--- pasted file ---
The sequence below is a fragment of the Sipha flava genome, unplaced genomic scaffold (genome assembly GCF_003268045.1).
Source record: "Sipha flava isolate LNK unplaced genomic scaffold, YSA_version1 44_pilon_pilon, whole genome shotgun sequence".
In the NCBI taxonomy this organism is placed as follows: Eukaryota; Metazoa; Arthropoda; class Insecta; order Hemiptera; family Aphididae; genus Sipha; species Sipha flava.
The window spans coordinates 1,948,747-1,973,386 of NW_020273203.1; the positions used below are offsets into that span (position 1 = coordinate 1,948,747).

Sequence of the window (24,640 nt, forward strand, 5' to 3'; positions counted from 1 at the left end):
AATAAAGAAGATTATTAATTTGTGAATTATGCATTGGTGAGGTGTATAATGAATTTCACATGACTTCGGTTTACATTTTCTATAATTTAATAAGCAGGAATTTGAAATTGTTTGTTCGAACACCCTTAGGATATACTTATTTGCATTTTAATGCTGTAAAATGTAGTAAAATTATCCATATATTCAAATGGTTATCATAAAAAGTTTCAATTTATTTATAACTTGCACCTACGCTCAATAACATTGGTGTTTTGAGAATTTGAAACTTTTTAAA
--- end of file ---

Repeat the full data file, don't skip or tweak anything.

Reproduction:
The sequence below is a fragment of the Sipha flava genome, unplaced genomic scaffold (genome assembly GCF_003268045.1).
Source record: "Sipha flava isolate LNK unplaced genomic scaffold, YSA_version1 44_pilon_pilon, whole genome shotgun sequence".
In the NCBI taxonomy this organism is placed as follows: Eukaryota; Metazoa; Arthropoda; class Insecta; order Hemiptera; family Aphididae; genus Sipha; species Sipha flava.
The window spans coordinates 1,948,747-1,973,386 of NW_020273203.1; the positions used below are offsets into that span (position 1 = coordinate 1,948,747).

Sequence of the window (24,640 nt, forward strand, 5' to 3'; positions counted from 1 at the left end):
AATAAAGAAGATTATTAATTTGTGAATTATGCATTGGTGAGGTGTATAATGAATTTCACATGACTTCGGTTTACATTTTCTATAATTTAATAAGCAGGAATTTGAAATTGTTTGTTCGAACACCCTTAGGATATACTTATTTGCATTTTAATGCTGTAAAATGTAGTAAAATTATCCATATATTCAAATGGTTATCATAAAAAGTTTCAATTTATTTATAACTTGCACCTACGCTCAATAACATTGGTGTTTTGAGAATTTGAAACTTTTTAAA